From Mills 50 to the Milk District, discover the best restaurants, bars, parks and culture in the most interesting Orlando neighborhoods.
After calling Orlando home for 16 years, I’ve gotten to know so many of the things to do in Orlando, and the city’s most buzzworthy neighborhoods — from the shiny venues of downtown to the hip haunts of Mills 50 and Ivanhoe Village. Branch out from the theme parks and other tourist attractions with this happening guide to exploring the real Orlando.
Eclectic, diverse and fueled by independent businesses, Mills 50 (named after the intersection of two major roads) is Orlando’s coolest neighborhood, in my opinion. It’s got tacos (Black Rooster Taqueria). It’s got barbecue tacos (Pig Floyd’s Urban Barbakoa). And it’s even got Thai and Korean tacos (Tako Cheena). This trendy district is also home to Quantum Leap, Florida’s only sustainable winery, as well as your choice of cozy cocktail bars, including Lil Indie’s and The Guesthouse.
Flavors span the globe here. New American cuisine fills the menu at The Strand, while Hawkers features sharable Asian street food, and Black Bean Deli serves up traditional Cuban fare. Part of Mills 50 also intersects with Orlando’s Little Vietnam, full of Asian grocery stores, pho spots, bubble tea houses, and restaurants that span from traditional (Little Saigon) to modern (King Bao).
Anchored by scenic Lake Ivanhoe, Ivanhoe Village, another favorite of mine, is adjacent to the Mills 50 neighborhood. This is the city’s cultural heart, encompassing the Orlando Museum of Art, the smaller and more intimate Mennello Museum of American Art, the Orlando Shakespeare Theater, the Orlando Repertory Theatre, and the Orlando Science Center.
While you’re in the neighborhood, shop for gifts at a number of independent businesses, try your hand at stand-up paddleboarding on the lake (it’s easier than you may think), ride a bike along the nearby scenic Urban Trail, or enjoy a refreshing beer on the patio at Ivanhoe Park Brewing Company. After dark, I enjoy sharing savory tapas at Santiago’s Bodega. I can also vouch for the fun of a pub crawl here, starting at bars like The Matador and The Thirsty Topher, and finishing relaxing among ornate imported furniture at Imperial Wine Bar.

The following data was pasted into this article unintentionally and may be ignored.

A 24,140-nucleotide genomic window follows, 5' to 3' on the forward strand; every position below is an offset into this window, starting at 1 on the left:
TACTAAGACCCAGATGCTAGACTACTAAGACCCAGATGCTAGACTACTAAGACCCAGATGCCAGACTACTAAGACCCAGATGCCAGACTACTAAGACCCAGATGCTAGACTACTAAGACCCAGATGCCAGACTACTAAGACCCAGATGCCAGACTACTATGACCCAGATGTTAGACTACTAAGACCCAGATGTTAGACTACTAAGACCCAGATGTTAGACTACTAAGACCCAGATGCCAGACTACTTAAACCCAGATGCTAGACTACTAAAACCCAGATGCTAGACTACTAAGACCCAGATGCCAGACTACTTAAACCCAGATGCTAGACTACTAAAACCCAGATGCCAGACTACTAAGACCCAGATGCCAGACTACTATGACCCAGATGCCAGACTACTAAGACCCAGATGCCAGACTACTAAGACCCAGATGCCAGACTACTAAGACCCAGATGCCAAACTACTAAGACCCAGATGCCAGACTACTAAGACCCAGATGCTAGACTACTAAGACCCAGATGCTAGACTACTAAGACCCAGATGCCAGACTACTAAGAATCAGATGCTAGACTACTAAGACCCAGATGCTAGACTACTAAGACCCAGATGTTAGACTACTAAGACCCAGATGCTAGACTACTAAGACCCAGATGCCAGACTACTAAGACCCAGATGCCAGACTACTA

At the Orlando Museum of Art, check out the monthly First Thursday event, featuring area artists, live music, wine and tasty local bites — one of my favorite things to do in Orlando.
Orlando’s small but mighty downtown definitely merits a day of exploration. I never tire of walking the 1.1-mile path around beautiful Lake Eola, whose illuminated fountain is the symbol of the city. For a fun night out, SAK Comedy Lab always leaves me in stitches. The Dr. Phillips Center for the Performing Arts hosts high-caliber entertainment, and sports events at Amway Center (NBA) and Orlando City Stadium (MLS) buzz with energy.
For dinner, I head to Reyes Mezcaleria for regional Mexican dishes, or DoveCote Brasserie for French comfort food; both restaurants are impossibly stylish, but always welcoming. Classic cocktails are on tap (literally) at handsome bars like The Courtesy, The Woods, and Hanson’s Shoe Repair (for the last, be sure to call ahead for the secret password).
Named as an homage to the T.G. Lee dairy plant in the neighborhood, the Milk District has only been officially recognized since 2016, but one of its pillars, Beefy King, has served up yummy roast beef sandwiches since 1968. Another Milk District gem, Pom Pom’s Teahouse & Sandwicheria, satisfies sandwich cravings all night long on weekends. One more spot to try: Se7en Bites Bake Shop, which appeared on the Food Network show, Diners, Drive-Ins & Dives.
When you’ve filled up on food, catch a concert at The Plaza Live, and afterward, swill craft beers at Sideward Brewing Co. or Barley & Vine Biergarten. I also enjoy the weekly Tasty Tuesdays event, where a rotation of 12 food trucks gathers for the city’s largest outdoor picnic.
Audubon Park Garden District
The Audubon Park Garden District is another one of the Orlando neighborhoods that has a little something for everyone. Green thumbs will enjoy a stroll through Harry P. Leu Gardens. Locavores can find fresh bread, artisan cheeses, craft coffee and other specialty goods at East End Market. Sweets lovers will love Kelly’s Homemade Ice Cream and Blue Bird Bake Shop. Beer enthusiasts won’t want to miss Redlight Redlight, one of the neighborhood’s popular taprooms. And just to the east of Audubon Park is the Baldwin Park planned community. Worthwhile stops here include Seito Sushi, Osprey Tavern and The Nest cocktail bar.
My favorites for dinner include Bikes, Beans & Bordeaux (start with the olive plate) and BemBom on Corrine (Portuguese-sausage tacos, mmm). Alternately, Kadence’s nine-seat sushi & sake bar’s multi-course meals are definitely an experience worth making reservations for. You can also do a little shopping here: Retailers range from Dear Prudence (clothing, accessories, artwork and gifts) to mainstay, and still rockin’ Park Ave CDs (CDs, LPs and novelties).
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By Erika H., a paid contributor